2. Sautee onions and garlic in a few table spoons of olive oil with some salt and pepper until soft
3. Add fennel seeds and cook for a minute until aromatic
4. Add tomatoes, continue to cook for 3 minutes until soft
5. Add white wine, simmer for a minute
6. Add stock, bay leaves and pitted olives and bring to simmer
7. Pour over chicken in the casserole dish
8. Put into oven and cook uncovered for 30 minutes.

I like to serve it on couscous mixed through with a little chopped preserved lemon, chopped roasted almonds, chopped flat leaf parsley and some steamed green beans. The children like this one, although they pick out the olives.

I had a win at the local antiques auction a month ago - this club fender for the library/ sitting room. The base is in copper, and the seat in brown leather and fortuitously the dimensions fitted my fireplace perfectly. Best of all it was a tiny fraction of the cost of importing one from the UK (shipping alone had been quoted at 700 pounds!). I can't show the rest of the room as it's currently a horrible mess...

We are soon to be starting the demolition of the old shed, and construction of the new 3 car garage with my studio space above, which is where all the samples/ work things currently cluttering up the library/ sitting room will be moving to. To this end we've spent the weekend clearing out the old shed, which I had in all seriousness worried would blow away during the various storms that have rolled through in the past month with their high winds. It's been a thoroughly disgusting and depressing job, as it barely provided weather coverage, so everything in it has been wet/ damaged/ covered in possum poo, plus we've had to finally sort through the stuff the builders left from the previous renovations (50 paint cans, most empty etc). We are hoping the first week of November the build will start... especially as the delivery of the sun lounges also brought the delivery of some furniture for my future studio above the garage.

This sideboard will be perfect with large baskets on the shelves for my samples. Unfortunately though we have no where to put it for a few months... so it's inside against the French doors in the casual living area. Mr AV has been a bit grumpy with me about it, especially as he had to carry it in with a friend, and I gather it's sort of extremely heavy. Plus I then mentioned it would have to be carried up a flight of stairs in the garage in a few months time...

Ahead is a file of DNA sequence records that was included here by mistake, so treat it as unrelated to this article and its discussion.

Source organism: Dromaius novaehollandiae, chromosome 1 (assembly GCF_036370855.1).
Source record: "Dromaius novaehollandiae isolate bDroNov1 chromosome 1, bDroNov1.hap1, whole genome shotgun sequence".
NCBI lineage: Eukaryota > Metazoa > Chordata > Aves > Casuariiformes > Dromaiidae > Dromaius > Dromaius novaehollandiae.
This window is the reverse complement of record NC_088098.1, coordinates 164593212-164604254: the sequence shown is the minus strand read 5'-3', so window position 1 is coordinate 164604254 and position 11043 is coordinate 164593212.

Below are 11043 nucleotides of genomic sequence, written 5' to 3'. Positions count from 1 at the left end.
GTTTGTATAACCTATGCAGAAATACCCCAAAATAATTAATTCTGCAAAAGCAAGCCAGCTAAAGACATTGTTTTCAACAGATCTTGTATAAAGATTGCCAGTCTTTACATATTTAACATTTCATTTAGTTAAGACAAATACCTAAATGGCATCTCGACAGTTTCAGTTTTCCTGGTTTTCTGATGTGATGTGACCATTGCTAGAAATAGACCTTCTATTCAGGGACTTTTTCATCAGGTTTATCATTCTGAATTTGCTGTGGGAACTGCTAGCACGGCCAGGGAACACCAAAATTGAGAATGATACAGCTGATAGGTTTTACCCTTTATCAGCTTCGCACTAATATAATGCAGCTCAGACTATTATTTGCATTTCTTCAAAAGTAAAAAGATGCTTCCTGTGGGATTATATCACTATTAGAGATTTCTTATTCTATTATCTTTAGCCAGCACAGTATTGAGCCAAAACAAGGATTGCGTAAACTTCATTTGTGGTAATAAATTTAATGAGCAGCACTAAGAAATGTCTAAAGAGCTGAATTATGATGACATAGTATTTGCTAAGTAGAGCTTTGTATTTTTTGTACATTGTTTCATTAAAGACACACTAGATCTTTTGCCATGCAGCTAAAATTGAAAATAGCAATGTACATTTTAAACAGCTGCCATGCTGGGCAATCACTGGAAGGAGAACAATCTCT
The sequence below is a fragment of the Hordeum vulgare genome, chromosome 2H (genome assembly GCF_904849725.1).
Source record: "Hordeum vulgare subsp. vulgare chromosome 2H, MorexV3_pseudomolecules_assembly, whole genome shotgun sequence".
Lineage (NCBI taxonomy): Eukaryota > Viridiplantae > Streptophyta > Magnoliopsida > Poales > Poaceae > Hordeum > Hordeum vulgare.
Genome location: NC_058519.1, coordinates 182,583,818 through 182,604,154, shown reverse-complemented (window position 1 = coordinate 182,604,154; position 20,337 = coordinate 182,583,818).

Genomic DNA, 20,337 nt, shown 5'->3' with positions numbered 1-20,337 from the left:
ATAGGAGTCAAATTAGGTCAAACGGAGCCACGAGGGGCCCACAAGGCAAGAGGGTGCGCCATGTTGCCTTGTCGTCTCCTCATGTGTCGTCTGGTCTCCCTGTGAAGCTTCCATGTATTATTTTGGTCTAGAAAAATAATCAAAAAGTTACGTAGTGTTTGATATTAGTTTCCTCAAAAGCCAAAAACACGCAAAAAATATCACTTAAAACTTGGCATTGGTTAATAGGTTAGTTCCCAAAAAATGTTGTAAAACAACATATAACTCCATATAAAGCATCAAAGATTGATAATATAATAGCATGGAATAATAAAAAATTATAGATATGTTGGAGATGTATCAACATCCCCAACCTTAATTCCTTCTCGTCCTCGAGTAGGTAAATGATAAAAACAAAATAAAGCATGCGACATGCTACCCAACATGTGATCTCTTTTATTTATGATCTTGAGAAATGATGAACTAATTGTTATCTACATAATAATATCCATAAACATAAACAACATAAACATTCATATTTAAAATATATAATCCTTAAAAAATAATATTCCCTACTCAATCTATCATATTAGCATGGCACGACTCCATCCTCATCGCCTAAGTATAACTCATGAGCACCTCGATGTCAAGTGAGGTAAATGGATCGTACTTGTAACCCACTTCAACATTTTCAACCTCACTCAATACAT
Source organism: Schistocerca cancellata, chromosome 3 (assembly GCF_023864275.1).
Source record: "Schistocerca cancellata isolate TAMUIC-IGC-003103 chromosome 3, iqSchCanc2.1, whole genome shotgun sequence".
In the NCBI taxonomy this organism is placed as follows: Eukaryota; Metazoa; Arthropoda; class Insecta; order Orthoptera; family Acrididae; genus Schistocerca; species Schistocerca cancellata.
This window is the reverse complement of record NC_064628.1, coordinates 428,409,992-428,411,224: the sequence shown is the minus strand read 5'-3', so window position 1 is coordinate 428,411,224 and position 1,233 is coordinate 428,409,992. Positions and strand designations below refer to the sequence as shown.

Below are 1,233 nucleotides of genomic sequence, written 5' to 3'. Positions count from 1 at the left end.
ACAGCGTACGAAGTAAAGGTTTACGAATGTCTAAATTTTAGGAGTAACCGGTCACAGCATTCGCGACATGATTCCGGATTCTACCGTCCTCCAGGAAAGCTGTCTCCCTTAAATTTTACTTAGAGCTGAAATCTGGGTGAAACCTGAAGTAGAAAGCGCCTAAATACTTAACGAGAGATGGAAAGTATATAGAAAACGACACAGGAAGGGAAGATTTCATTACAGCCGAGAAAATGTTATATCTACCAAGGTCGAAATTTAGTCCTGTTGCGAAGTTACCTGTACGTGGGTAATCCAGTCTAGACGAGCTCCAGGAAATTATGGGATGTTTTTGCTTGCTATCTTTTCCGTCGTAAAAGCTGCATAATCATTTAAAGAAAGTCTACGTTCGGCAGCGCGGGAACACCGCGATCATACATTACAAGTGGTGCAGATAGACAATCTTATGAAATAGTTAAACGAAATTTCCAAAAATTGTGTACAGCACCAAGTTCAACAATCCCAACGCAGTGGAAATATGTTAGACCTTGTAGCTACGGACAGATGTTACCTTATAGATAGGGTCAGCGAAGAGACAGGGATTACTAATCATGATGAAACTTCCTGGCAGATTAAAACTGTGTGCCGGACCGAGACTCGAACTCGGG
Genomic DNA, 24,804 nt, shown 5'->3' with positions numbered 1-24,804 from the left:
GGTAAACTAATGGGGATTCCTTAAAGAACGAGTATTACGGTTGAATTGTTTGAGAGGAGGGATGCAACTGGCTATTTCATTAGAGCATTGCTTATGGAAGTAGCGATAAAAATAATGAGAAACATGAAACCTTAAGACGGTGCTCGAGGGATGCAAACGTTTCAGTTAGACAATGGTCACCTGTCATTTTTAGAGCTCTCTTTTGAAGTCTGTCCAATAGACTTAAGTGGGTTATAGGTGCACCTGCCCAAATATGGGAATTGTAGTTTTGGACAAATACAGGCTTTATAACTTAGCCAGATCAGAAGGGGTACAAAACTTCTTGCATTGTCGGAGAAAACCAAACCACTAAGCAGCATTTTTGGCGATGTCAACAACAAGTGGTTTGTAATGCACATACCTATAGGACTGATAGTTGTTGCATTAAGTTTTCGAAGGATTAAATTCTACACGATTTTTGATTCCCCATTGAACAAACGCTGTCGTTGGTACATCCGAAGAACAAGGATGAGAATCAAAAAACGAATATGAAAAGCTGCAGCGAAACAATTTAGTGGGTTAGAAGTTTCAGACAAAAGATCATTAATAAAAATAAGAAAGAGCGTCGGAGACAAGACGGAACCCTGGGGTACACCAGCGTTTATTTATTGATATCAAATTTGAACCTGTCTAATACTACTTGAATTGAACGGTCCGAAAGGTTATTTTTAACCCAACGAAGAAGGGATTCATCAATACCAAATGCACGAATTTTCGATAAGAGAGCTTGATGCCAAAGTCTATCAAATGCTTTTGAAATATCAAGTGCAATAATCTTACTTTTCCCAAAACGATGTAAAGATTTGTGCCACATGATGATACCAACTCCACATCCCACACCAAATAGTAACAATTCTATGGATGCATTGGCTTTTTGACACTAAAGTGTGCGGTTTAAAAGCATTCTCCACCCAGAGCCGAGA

So, hopefully the next couple of weeks the weather will improve, and the demolition will start on our last major project for this house, at long last.  Hope you are enjoying more pleasant weather than us here in soggy Adelaide!

Martinique, the Banana Leaf wallpaper first popularised at the Greenbriar and Beverley Hills Hotels in the US in the 1950's has had a bit of a resurgence of late. I have to say, that I do love it quite a bit. Any design classic will always get me. I particularly love it when used to pack a punch, such as in a small powder room.

But then, I started to notice it in other places. It had jumped off the walls, and was now having a bit of a fashion moment. First, I saw some Pyjamas in a shop in Melbourne. Fun! I have run out of walls in my house for wallpaper, so Pj's would be a good alternative.

via Masini & Chern

And then I saw the Charlotte Olympia perspex clutch with the Martinique inner pouch, which I loved, especially with the little jewelled spider on top

The matching wedge shoes were a little high for me though.

Then there was the Dolce & Gabanna collection which used it on dresses, on bags, shoes, scarfs and pretty much anything else. 

Accessorised with a healthy dose of blinged out bug brooches. 

And now, when I go on Pinterest, my feed is full of other Banana Leaf things. You can have a Banana leaf themed party with backdrops

Paper Plates

 and of course the cake to match.

You can tell what time your guests will arrive by checking your Banana Leaf clock

And after a long, exhausting day partying on, you can collapse into your Banana Leaf bedding.

So it's starting to make me think that perhaps Banana Leaf is the new Chevron.....

Coming soon to a Target near you (if it hasn't already made it).

Up there with my obsession with hand painted De Gournay wallpaper, I have long held an obsession with Horsehair upholstery. I realise these two things don't necessarily go together in most people's minds, but horsehair upholstery is probably one of the most durable, and most luxuriously beautiful upholstery fabrics you can use in Interiors. Nothing made with modern fibre technology can match it in my estimation. It was the indoor/outdoor/ commercially rub test rated fabric (in terms of durability) of its time.

Photograph: Lisa Linder

So I have had this post, ready to roll out, for about two years now so that I can make all my readers also suitably obsessed with this miraculous stuff. Of course, to illustrate the post I was going to provide an anecdote about my own horsehair upholstered items - two side chairs that I purchased at Scammell's Auction house locally at an estate sale. They were upholstered in their original Victorian era black/brown horsehair, had nailhead trim, and elegant lines. And they sold for $600! A bargain. Unfortunately though I had a busy week and... forgot to put in a bid. Sob. So no happy snap of them in my house.  Yes, I have kicked myself ever since....